Why is Critical Thinking Important in the Public Sector?
In a world full of challenges and decisions that have an impact on our communities, it is crucial to understand the role critical thinking plays in fostering effective communication, governance and enhancement of services.
In this blog post, we will explore the importance of critical thinking in the public sector and uncover how it empowers decision-makers to navigate problems, promote transparency and foster progress.
- What is the Importance of Critical Thinking?
- 5 Key Characteristics of Critical Thinkers
- How to Improve Your Critical Thinking Skills | Key Actions
What is Critical Thinking?
Critical thinking can be defined as the ability to make rational and clear, non-bias judgements based on your analysis of available facts, evidence and observation makes you a good critical thinker.
Critical thinking is made up of many different components and skills. One common feature is analysis - we cover the key characteristics of a critical thinker below.
What is the Importance of Critical Thinking?
Critical thinking is an important skill for an individual to possess, especially in the workplace. It gives individuals the ability to effectively diagnose problems and identify possible solutions to them. More specifically, critical thinking is helpful because:
It Improves Decision-Making
Having critical-thinking skills is essential in all job roles, but especially those which require you to make important decisions every day. For example, management, marketing, finance, and customer service jobs all require decision-making. Leaders should be able to analyse complex data, assess risks and make decisions based on objective evidence rather than personal biases.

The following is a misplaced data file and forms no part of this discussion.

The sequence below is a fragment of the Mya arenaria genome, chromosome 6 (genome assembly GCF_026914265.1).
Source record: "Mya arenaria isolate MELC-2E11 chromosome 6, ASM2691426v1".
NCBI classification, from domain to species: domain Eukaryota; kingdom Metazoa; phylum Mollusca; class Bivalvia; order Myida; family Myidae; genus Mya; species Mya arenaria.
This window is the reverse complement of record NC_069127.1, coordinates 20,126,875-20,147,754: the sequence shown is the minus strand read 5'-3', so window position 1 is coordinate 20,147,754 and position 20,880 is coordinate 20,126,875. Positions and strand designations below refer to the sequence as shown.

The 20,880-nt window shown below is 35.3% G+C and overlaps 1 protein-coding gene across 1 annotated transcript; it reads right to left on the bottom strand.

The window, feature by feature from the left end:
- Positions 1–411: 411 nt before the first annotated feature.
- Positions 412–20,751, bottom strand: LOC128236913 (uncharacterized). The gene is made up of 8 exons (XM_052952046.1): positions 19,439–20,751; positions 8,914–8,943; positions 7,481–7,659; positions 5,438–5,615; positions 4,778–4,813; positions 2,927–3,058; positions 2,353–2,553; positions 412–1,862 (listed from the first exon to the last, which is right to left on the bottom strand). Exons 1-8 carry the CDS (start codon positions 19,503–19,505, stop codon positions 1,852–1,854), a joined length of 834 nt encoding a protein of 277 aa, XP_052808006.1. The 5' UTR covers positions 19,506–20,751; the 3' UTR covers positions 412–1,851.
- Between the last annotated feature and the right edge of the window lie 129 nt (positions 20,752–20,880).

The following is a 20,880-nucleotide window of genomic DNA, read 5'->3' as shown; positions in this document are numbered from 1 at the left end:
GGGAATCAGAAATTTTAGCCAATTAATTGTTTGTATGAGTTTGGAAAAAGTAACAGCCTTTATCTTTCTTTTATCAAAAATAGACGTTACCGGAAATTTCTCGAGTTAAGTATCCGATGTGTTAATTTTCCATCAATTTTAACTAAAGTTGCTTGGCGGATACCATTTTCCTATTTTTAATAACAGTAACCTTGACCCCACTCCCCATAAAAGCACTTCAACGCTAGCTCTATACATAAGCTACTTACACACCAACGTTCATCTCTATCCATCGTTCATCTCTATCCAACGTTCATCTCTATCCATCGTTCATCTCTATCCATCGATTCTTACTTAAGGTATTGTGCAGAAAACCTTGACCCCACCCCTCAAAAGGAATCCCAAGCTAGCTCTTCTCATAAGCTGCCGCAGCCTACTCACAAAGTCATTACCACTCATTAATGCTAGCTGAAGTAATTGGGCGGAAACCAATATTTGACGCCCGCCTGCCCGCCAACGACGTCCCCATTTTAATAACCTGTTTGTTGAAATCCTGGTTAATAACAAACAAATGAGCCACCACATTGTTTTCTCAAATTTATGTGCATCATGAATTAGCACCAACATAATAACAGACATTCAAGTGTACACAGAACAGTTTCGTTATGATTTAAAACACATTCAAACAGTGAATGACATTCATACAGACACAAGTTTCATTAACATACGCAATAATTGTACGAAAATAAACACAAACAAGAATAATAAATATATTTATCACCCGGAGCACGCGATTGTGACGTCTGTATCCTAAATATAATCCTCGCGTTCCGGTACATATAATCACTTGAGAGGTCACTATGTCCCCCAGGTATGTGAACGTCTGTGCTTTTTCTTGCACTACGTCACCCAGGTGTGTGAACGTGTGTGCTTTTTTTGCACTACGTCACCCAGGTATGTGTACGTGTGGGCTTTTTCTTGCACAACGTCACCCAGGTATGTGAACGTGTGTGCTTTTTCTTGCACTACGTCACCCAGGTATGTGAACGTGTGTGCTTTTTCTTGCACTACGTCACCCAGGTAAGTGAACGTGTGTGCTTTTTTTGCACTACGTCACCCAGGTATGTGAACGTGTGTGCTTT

It is Essential in Many Public Sector Professions
Critical thinking is the process behind problem-solving. Many jobs require individuals to possess problem-solving skills where information needs to be analysed to overcome challenges or develop preventative strategies for removing issues. For example, police officers serve their communities by responding effectively to emergencies.
It Solves Complex Issues
Problems arise constantly in the workplace. When approaching these adversities, it is important that you think critically. This enables several alternative solutions to be produced and to come to a decision that is most beneficial for your organisation.
5 Key Characteristics of Critical Thinkers
What defines a critical thinker? Here are 5 characteristics that are common in critical thinkers.
Having an open mind helps avoid barriers to critical thinking, such as biases and personal opinions. Being able to challenge your own beliefs and have the willingness to expand your knowledge will help make more well-informed decisions when faced with challenges.
Top tip: Ask “why” questions more often. Expand your knowledge of unknowns by googling, reading books and asking your peers, friends, or family.
Observing is not just simply about looking. Having observational skills allows us to learn more information regarding a situation, and the ability to be able to use this information to in-hand make better decisions.
It also allows you to view things from different perspectives, think outside the box and find alternative solutions to problems.
The ability to be observant is important, however, the ability to be analytical is essential for informing your key decisions. Analytical thinking consists of using existing information to precisely assess situations, with a focus on cause and effect.
Some analytical skills include:
Attention to detail
4. Good Communication